Leukemia: Subjective Data (a) Pain in bones or joints. (b) Fatigue, malaise, and irritability. (c) Bleeding abnormalities. (d) Increased activity intolerance
Leukemia: Objective Data (a) Presence of infection. (b) Occult blood in stools and urine. (c) Petechiae, ecchymosis, bleeding of mucous membranes. (d) CBC.
Acute Leukemia: Treatment Use of complex combination of chemotherapeutic drugs and total body radiation (Type of chemotherapy, or combination depends on disease process).
Acute Leukemia: If remission is achieved... Bone marrow transplant is the treatment of choice.
Autologous Bone Marrow Transplant 1. Bone marrow is removed from the patient and irradiated. 2. Patient receives chemotherapy. 3. Irradiated bone marrow is reinfused.
Allgenic Bone Marrow Transplant Marrow is from a donor.
Stem cell transplant from donor cord blood, peripheral blood or bone marrow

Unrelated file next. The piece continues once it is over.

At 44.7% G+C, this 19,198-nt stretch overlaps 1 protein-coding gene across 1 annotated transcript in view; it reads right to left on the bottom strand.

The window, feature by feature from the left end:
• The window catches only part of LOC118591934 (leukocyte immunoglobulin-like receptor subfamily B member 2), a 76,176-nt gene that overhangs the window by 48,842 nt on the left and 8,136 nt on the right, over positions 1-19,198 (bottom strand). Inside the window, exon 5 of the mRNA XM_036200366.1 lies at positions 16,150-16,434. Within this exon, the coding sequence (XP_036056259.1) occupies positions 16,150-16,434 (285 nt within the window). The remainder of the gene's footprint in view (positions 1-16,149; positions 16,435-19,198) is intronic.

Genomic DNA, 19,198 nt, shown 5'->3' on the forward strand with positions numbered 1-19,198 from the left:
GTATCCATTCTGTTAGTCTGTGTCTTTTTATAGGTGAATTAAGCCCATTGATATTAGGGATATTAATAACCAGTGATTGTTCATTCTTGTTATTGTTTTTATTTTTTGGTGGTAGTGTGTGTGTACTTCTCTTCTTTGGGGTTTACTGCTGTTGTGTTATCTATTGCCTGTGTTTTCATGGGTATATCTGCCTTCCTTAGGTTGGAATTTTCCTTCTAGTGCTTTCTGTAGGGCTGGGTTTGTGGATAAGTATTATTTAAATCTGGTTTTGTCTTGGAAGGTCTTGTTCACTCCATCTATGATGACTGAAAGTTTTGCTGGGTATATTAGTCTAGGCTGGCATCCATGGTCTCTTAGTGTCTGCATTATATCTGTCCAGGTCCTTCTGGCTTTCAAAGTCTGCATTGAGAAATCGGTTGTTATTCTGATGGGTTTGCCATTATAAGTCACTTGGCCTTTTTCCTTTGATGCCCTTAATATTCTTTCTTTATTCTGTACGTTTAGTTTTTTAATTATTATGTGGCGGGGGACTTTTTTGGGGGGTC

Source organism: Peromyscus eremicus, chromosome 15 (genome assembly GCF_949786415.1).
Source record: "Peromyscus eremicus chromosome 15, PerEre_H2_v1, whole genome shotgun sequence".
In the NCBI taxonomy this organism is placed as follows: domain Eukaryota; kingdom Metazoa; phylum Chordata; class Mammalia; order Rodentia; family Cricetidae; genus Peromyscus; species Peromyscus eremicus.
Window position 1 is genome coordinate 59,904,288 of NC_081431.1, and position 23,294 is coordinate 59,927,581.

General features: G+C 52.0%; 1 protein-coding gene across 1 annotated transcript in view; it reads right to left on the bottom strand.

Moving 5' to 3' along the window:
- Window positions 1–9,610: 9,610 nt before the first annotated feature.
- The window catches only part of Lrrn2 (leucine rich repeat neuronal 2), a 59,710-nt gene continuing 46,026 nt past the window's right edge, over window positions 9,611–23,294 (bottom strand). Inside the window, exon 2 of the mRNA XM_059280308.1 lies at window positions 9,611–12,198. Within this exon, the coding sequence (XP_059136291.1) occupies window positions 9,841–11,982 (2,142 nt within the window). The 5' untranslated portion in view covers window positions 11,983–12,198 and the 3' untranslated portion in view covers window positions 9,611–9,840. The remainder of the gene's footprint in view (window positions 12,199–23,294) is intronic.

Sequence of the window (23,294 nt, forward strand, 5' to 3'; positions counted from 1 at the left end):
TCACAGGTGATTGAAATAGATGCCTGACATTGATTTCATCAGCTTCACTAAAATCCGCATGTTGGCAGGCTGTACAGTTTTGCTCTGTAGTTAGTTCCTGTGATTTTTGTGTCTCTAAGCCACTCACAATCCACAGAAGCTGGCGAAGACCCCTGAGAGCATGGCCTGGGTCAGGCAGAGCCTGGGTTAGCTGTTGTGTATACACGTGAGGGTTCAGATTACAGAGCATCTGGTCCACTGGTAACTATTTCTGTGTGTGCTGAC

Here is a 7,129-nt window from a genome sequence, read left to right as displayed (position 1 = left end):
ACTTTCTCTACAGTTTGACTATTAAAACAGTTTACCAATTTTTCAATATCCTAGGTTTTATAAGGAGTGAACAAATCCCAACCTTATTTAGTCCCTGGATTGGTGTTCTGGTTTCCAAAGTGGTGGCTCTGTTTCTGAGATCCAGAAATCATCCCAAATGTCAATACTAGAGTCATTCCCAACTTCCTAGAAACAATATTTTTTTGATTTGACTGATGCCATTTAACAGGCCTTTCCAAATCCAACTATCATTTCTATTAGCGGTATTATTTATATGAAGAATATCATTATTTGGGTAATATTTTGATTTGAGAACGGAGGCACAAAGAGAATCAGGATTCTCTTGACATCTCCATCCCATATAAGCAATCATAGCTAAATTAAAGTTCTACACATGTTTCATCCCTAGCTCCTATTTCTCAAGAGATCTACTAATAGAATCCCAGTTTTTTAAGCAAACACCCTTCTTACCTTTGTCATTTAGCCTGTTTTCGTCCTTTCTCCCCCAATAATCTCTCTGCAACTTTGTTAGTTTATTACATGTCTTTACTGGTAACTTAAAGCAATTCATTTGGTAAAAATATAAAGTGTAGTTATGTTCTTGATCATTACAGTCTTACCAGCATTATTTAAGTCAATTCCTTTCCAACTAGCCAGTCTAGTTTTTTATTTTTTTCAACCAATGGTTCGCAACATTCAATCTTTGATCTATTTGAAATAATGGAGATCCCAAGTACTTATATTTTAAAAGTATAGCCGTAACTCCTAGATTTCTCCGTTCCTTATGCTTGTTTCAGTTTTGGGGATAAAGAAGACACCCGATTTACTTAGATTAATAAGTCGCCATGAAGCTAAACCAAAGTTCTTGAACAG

Chronic Leukemia (Exclusive to adults): Treatment 1) Occurs almost exclusively in adults. 2) Drug therapy includes: a) Chlorambucil (Leukeran). b) Hydroxyurea. c) Corticosteroids. d) Cyclophosphamide (Cytoxan). 3) Drug therapy is palliative, not curative. 4) Iradiation of lymph nodes.
Leukemia Blood transfusion. If anemia is severe. (a) PRBCs, platelets, FFP. (b) Blood products are irradiated and CMV negative.
Leukemia: Nursing interventions Prevention of infection. Prevention of hemorrhage. Pain control. Monitor for feelings of abandonment & loneliness. Watch for side effects of chemotherapy Obtain thorough knowledge of chemotherapeutic and prophylactic drugs.